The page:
In The Contender, William J. Mann shows the sides of Marlon Brando that many moviegoers never imagined him to have. From his childhood traumas to the evolution of his professional life and the growing mess of his personal life, Marlon Brando is revealed anew.
THE LOWDOWN: William J. Mann's biography of Marlon Brando is a story that runs over 600 pages. That is not counting the section entitled “Marlon Brando Stage and Television Credits;” a two-page “Sources” section; and a 60-page “Notes” section. Mann's The Contender is not only “psychologically astute” as the book's press materials state; it is also painstakingly and masterfully researched. Mann's research is based on new material, previously revealed material, and interviews with the people who knew Marlon Brando, some of whom died during the time Mann worked on this book.
Mann's book is not a Hollywood tell-all, nor is it a celebratory festival of Brando's work. The Contender explores the man that Brando was, and being a ground-breaking, celebrated, and revered actor was only part of the man. To that end, The Contender and its author told me things that I did not know about Brando. I did not know that he was “sexually fluid,” having sexual relationships with both men and women. I did not know that he was a hopeless philanderer and womanizer; Brando cheated on every woman he dated or was married to – often with multiple women.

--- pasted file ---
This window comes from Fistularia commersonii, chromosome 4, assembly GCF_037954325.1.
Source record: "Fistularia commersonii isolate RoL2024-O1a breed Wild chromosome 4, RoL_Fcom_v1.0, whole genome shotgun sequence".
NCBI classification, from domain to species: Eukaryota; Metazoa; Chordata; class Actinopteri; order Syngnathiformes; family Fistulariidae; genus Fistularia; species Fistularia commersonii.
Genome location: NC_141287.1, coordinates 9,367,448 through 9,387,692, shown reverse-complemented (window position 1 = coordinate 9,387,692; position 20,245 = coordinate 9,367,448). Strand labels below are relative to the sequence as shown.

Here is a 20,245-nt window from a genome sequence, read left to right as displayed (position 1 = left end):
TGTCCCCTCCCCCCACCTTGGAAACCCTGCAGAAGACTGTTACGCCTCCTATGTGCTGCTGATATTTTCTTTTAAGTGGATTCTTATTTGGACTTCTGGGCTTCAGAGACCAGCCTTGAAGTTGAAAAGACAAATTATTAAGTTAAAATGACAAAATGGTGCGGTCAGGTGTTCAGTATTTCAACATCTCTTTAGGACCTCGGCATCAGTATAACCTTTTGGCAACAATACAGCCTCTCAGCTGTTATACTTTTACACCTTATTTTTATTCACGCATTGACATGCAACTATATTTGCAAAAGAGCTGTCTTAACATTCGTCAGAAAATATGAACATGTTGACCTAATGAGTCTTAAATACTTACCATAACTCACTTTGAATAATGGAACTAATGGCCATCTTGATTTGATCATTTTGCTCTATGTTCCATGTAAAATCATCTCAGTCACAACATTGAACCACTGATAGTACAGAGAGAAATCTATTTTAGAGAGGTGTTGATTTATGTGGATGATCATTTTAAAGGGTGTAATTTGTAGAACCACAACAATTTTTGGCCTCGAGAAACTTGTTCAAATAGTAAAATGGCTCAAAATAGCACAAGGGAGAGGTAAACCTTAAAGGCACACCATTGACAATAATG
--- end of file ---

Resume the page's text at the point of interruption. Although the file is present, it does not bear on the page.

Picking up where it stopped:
I did not know that Brando did not consider acting to be something important. He certainly had a fidelity to his vocation, as seen in his numerous performances on film, but he did not take the profession seriously. He did not tolerate people whom he believed took acting too seriously.
I had no idea that Brando supported human rights causes for African-Americans and supported the Civil Rights movement, both financially and in person, up to the time of his death. He participated in numerous marches, including some in the American south. Brando was also a participant in the 1963 “March on Washington.” Brando was also a vocal and tireless advocate for Native Americans, which including him declining his best actor Oscar for The Godfather at the 45th Academy Awards on March 27, 1973 in protest of the way the U.S. had treated American Indians.
It is not so much that Mann tells Brando's story in vivid detail, which he does. It is also that Mann uses his prose to transport readers back to the times and places of many key moments in Brando's life. Mann puts us there, right next to his subject, and the result is the story that makes you think and feel the man, his life, and his times. This is a big book for a monumental figure in American culture. The Contender is a dazzling biography, the kind befitting our nation's greatest actor.
It took me forever to read this biography – seven months. By the time, I finished, however, I wished there were more. The Contender: The Story of Marlon Brando is for all time the biography for Marlon Brando fans and admirers, present and future.
I READS YOU RECOMMENDS: Fans and students of Hollywood films and of Marlon Brando will want to read The Contender: The Story of Marlon Brando.
[The Contender: The Story of Marlon Brando includes sixteen pages of photographs.]
8 out of 10
Reviewed by Leroy Douresseaux a.k.a. "I Reads You"